24.8.6 Customary land proceedings
The Land Dispute Settlement Act deals with the resolution of disputes over customary land. There are three levels at which such disputes are resolved under the Act. They are by:
· Land Mediators;
· the Local Land Court; and
· the District Land Court.
Although Land Mediators involve themselves in mediation, Magistrates are unlikely to be required to act as Land Mediators. The District Land Court is not required or empowered to perform a mediation role. However, Magistrates who sit as Local Land Court Magistrates are likely to be involved in mediation either directly or indirectly. It is this level of dispute resolution with which we are concerned. The Land Disputes Settlement Act is examined in Chapter 17.
Where a Land Mediator resolves a dispute over customary land, any agreement reached may be referred to the Local Land Court for approval. A Local Land Court Magistrate, in fulfilling his or her duties under s 19 of the Land Disputes Settlement Act, may form the opinion that the agreement cannot be approved in its present form. In such a case, the Local Land Court Magistrate may mediate between the parties in order to reach a satisfactory agreement. If this is successful, then the agreement reached can be approved under s 19.
Where an agreement is not reached at the Land Mediator level, the dispute will proceed to the level of the Local Land Court. Although the court is given the power to make a decision where there is no agreement, the court is also empowered, by s 28 of the Act, to mediate between the parties at any stage of the proceedings. In making a decision about whether or not to mediate, a Local Land Court should have regard to the nature of the dispute, the wishes of the parties and any other factors that bear on the prospect of a successful outcome to a mediation.
If mediation is embarked upon by a Local Land Court under s 28, the mediation may or may not be successful in resolving the dispute. If the mediation is successful, then it will be approved as an order of the court. The approval of the settlement as an order of the court should only take place if the Local Land Court Magistrate who is presiding at the hearing is satisfied that all parties fully understand the terms of the agreement. The provisions of s 40 of the Act require a visit to the land in question by the Local Land Court upon making an order other than a temporary order. When approving an order that has been reached by mediation under s 28, the same procedure should be followed.
Unlike the requirements of the Local Court Act, there is nothing to prevent a Local Land Court from continuing to preside and making an order, even after the members of the court have acted in an unsuccessful attempt at mediation.
Because a Local Land Court consists of a Land Court Magistrate and Land Mediators pursuant to s 23, mediation may involve several persons acting together as mediators.
As customary land disputes involve groups of people rather than individual parties, mediation over customary land may require the attendance of a number of people – sometimes in the hundreds.
24.8.7 Adultery and Enticement Act
District Court Magistrates often find themselves dealing with applications under the Adultery and Enticement Act. Section 10(1) of the Act says:
“(1) Before hearing an action under this Act, a Court shall endeavour to have the action settled by mediation”.
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At the least, this requires a Magistrate to inform the parties about mediation, how it might help them sort out their dispute without a court settlement, and the availability of the Magistrate to act as a mediator. Where the parties are willing to proceed with mediation, the Act says, at s 10(2), that the provisions of the District Courts Act dealing with mediation apply: see 16.5.4.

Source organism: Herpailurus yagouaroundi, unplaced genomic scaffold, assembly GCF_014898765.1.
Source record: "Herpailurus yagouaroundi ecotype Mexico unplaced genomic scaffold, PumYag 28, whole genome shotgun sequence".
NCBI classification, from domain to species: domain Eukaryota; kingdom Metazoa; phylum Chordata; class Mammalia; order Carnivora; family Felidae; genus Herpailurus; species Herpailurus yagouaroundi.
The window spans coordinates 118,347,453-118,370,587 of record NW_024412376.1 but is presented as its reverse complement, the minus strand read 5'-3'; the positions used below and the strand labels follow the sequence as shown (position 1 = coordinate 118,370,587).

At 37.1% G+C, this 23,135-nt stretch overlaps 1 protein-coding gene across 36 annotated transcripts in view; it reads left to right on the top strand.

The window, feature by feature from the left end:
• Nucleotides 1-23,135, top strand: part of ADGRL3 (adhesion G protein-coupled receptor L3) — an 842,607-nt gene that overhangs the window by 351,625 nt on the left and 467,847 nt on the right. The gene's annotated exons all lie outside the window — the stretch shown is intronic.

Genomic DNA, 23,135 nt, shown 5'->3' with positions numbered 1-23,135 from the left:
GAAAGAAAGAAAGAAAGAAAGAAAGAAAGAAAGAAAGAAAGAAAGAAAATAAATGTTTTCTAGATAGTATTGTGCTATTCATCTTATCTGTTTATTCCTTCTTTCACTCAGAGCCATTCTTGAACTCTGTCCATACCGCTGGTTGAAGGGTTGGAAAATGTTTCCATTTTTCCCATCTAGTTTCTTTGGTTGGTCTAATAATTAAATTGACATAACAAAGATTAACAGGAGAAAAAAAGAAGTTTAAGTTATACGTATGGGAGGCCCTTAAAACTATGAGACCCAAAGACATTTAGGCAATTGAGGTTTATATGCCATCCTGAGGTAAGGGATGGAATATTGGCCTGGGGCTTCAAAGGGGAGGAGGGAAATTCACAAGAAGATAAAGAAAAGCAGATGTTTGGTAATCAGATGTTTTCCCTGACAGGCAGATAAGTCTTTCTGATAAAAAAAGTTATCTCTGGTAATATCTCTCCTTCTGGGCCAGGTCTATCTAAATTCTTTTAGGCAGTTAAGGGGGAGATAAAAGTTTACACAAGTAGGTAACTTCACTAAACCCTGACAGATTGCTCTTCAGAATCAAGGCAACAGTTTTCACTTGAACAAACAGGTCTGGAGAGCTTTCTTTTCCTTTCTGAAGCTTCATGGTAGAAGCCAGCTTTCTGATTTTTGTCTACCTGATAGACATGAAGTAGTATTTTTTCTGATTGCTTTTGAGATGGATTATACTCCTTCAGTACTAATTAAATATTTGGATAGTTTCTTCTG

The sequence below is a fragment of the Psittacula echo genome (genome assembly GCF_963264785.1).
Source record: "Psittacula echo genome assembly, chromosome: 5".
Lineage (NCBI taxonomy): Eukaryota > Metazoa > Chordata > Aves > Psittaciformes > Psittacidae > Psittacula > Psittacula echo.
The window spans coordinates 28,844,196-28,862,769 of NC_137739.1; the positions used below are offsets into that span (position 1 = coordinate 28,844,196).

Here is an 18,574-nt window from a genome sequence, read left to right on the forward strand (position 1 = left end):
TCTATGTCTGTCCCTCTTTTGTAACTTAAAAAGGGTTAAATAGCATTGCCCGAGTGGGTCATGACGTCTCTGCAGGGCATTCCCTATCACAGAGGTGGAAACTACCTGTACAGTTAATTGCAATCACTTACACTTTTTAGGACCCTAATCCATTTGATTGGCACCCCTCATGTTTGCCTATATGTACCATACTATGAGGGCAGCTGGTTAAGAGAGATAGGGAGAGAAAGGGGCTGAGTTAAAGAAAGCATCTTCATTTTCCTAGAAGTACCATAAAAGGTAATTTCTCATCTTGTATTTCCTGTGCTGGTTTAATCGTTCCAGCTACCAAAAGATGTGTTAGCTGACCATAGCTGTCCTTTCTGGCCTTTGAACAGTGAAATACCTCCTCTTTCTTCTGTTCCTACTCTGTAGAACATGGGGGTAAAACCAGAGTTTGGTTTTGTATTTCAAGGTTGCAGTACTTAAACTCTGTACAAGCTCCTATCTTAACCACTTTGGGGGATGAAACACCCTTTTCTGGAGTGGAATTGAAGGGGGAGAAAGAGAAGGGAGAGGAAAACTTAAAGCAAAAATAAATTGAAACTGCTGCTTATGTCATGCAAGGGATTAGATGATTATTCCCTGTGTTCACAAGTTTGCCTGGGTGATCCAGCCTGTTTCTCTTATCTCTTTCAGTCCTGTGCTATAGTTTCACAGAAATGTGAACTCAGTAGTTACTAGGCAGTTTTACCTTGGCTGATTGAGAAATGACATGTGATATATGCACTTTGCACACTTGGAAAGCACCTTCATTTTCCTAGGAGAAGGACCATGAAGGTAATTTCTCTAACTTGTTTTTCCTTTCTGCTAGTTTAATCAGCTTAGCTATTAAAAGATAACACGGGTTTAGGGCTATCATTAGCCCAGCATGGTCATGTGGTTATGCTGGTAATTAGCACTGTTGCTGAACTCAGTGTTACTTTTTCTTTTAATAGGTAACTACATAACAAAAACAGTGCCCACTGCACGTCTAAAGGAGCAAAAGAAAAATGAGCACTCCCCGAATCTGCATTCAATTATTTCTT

24.9 FORMALISING AN OUT-OF-COURT SETTLEMENT
Where parties are able to reach a settlement of their dispute prior to the hearing of a matter (by means of mediation or some other means), there are two separate methods for formalising the settlement. One method is to express their settlement in terms of a court order that is made by consent of all parties. The other method is to express their settlement in the form of a contract. One term of the contract is that the party who brought the proceeding will discontinue it or have it dismissed.
24.9.1 Consent orders
Although consent orders, by their nature, are sought by all parties to a dispute, Magistrates must remember that the approval of a consent order is a judicial act that requires careful scrutiny. In approving a consent order, a Magistrate must ensure that:
· all parties have consented to the order being sought, and that their consent is expressed clearly, either in open court (in a manner that allows it to be reduced to writing in the form of a minute or memorandum by a Magistrate) or in writing;
· the terms of the order being sought are within the jurisdiction of the court; and
· none of the parties to the action are children or parties under some other legal disability: see 24.9.2.
24.9.2 Approval of settlements where a party is under a legal disability
Special considerations arise where one of the parties to a dispute where a consent order is being sought is an infant or a person with a legal disability.
A person who is under a legal disability does not have the authority to engage in binding agreements in the way that people who are not under a legal disability can. This prevents such people from entering into most types of contracts. A settlement of a court action by consent, either by means of a consent order or by means of a contract (and the withdrawal or dismissal of the action), is a type of contract and is, therefore, beyond the capacity of people under a legal disability. A Magistrate must be careful to ensure that sufficient evidence is heard to justify making the desired order on the merits of the case, rather than automatically endorsing the request of a party under a disability or their representative in court.
An agreement made out of court, which is not subsequently approved by the court, is not binding on the infant or person under a legal disability.
Policy | Disclaimers